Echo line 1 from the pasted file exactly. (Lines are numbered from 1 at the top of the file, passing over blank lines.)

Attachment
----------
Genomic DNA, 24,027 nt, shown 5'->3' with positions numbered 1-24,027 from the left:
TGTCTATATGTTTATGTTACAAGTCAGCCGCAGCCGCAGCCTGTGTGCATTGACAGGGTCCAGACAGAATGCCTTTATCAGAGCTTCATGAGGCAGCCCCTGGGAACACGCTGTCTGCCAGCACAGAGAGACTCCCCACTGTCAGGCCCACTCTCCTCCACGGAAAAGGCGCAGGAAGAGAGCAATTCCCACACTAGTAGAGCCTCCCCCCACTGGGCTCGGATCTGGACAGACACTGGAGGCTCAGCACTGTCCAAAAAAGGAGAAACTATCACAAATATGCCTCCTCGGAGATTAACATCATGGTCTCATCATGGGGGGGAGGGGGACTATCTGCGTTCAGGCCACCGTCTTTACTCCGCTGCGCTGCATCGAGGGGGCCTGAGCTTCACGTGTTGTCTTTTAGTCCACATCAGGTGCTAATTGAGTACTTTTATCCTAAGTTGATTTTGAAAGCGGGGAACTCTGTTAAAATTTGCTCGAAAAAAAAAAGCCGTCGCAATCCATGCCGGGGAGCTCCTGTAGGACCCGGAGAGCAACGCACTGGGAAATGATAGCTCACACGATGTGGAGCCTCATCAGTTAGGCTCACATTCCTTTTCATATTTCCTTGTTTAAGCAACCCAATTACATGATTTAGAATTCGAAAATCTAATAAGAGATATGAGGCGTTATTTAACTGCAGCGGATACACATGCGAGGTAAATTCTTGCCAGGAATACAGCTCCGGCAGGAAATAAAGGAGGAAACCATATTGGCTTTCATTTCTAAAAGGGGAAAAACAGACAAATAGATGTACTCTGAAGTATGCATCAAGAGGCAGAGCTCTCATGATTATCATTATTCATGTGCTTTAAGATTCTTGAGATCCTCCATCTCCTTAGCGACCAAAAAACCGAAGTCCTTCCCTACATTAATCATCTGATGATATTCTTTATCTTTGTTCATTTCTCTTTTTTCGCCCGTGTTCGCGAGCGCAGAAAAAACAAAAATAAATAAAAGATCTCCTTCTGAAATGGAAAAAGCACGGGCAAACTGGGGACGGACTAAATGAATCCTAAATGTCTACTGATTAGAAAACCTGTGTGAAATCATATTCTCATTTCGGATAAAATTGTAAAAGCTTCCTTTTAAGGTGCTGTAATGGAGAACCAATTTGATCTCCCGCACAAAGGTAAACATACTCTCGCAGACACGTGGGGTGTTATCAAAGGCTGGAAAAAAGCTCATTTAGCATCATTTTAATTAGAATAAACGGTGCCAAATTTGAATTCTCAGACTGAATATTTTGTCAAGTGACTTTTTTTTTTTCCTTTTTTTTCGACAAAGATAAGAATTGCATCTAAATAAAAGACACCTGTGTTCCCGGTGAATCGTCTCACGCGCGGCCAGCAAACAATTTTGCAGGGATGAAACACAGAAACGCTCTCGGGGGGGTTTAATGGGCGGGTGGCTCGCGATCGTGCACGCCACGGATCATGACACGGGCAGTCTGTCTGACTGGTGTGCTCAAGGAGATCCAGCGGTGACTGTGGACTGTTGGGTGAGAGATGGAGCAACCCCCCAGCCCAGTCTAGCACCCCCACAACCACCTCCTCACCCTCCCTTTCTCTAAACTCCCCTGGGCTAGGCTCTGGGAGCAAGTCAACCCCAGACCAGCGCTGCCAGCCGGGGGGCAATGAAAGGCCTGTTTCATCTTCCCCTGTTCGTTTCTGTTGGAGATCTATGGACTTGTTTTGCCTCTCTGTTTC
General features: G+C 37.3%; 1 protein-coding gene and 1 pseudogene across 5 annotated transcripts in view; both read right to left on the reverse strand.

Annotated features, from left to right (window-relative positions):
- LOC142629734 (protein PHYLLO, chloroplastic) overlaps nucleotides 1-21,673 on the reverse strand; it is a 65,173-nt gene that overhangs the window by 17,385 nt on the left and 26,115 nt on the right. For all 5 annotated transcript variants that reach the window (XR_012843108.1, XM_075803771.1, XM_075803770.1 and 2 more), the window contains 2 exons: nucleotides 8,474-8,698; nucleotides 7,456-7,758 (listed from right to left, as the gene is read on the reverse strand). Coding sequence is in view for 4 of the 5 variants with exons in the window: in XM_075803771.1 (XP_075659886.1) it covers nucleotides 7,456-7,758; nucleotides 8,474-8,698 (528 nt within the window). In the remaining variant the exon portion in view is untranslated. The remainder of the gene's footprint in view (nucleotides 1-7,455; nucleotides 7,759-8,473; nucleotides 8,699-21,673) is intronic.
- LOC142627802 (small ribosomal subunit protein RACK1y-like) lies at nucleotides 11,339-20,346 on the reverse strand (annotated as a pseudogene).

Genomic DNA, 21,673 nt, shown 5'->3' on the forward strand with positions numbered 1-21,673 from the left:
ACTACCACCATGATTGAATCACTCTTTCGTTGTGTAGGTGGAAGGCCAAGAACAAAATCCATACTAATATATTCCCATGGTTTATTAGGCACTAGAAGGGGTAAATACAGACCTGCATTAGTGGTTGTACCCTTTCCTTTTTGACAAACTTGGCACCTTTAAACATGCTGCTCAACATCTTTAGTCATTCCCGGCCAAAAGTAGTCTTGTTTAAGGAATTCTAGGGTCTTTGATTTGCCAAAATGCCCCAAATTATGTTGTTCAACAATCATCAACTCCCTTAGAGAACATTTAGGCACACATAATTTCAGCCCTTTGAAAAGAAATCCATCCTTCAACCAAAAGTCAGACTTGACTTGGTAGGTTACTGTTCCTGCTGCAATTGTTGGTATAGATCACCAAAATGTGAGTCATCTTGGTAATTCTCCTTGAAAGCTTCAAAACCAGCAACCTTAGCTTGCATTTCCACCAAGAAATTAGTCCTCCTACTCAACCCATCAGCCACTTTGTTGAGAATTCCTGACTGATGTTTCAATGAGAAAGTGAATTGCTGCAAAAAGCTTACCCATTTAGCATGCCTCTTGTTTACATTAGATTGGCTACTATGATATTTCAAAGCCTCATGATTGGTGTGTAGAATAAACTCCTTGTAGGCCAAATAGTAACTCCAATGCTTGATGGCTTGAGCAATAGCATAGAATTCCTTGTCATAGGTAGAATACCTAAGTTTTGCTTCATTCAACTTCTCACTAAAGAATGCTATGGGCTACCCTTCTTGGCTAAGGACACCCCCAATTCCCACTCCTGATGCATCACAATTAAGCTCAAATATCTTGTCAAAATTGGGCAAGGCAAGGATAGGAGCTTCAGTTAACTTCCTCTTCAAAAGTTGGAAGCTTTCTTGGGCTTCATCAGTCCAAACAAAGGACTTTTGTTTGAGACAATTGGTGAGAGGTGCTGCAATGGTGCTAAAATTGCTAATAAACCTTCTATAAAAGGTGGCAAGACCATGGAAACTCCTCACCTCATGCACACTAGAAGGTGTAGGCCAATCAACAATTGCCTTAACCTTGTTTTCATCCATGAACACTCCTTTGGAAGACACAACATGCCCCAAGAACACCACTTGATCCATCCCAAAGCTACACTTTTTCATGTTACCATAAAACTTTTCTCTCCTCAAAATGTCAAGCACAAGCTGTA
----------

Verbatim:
Genomic DNA, 24,027 nt, shown 5'->3' with positions numbered 1-24,027 from the left: